Every once in a while I come across the notion that R has copy-on-modify semantics, for example in Hadley's devtools wiki.
Most R objects have copy-on-modify semantics, so modifying a function argument does not change the original value
I can trace this term back to the R-Help mailing list. For example, Peter Dalgaard wrote in July 2003:
R is a functional language, with lazy evaluation and weak dynamic typing (a variable can change type at will: a <- 1 ; a <- "a" is allowed). Semantically, everything is copy-on-modify although some optimization tricks are used in the implementation to avoid the worst inefficiencies.
Similarly, Peter Dalgaard wrote in Jan 2004:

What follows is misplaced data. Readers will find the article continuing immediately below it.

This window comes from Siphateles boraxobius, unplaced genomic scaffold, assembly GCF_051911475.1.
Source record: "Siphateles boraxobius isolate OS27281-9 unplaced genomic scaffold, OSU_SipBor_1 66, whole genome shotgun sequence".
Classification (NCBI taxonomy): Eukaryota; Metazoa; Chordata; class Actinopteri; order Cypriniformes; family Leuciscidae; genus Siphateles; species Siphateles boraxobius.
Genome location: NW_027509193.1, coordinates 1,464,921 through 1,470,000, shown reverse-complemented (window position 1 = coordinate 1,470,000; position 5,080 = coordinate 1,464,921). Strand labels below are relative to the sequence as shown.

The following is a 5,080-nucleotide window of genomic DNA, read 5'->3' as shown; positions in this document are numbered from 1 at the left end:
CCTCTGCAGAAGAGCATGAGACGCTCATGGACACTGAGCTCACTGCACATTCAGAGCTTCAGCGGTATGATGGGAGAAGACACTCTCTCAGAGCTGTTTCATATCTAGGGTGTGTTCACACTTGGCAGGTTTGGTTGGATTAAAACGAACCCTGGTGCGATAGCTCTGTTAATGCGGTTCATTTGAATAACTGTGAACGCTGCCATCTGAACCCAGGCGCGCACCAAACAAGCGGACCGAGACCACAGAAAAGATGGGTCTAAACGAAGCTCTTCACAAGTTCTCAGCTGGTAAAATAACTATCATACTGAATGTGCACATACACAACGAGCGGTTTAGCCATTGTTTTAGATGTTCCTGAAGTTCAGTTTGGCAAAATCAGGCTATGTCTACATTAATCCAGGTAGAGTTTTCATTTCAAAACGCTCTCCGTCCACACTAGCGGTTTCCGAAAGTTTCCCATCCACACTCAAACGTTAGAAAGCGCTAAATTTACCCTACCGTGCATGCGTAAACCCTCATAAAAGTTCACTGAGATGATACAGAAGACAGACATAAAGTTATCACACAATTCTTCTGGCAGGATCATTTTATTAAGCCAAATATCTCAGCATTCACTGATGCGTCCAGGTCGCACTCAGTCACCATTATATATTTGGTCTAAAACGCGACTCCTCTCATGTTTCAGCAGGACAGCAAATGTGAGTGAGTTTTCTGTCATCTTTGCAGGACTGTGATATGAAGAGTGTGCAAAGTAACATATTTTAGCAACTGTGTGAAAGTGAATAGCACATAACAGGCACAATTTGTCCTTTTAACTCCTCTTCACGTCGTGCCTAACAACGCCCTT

R has copy-on-modify semantics (in principle and sometimes in practice) so once part of an object changes, you may have to look in new places for anything that contained it, including possibly the object itself.
Even further back, in Feb 2000 Ross Ihaka said:
We put quite a bit of work into making this happen. I would describe the semantics as "copy on modify (if necessary)". Copying is done only when objects are modified. The (if necessary) part means that if we can prove that the modification cannot change any non-local variables then we just go ahead and modify without copying.
It's not in the manual
My question has two parts:
- Where is this formally documented?
- How does copy-on-modify work?
For example, is it proper to talk about "pass-by-reference", since a promise gets passed to the function?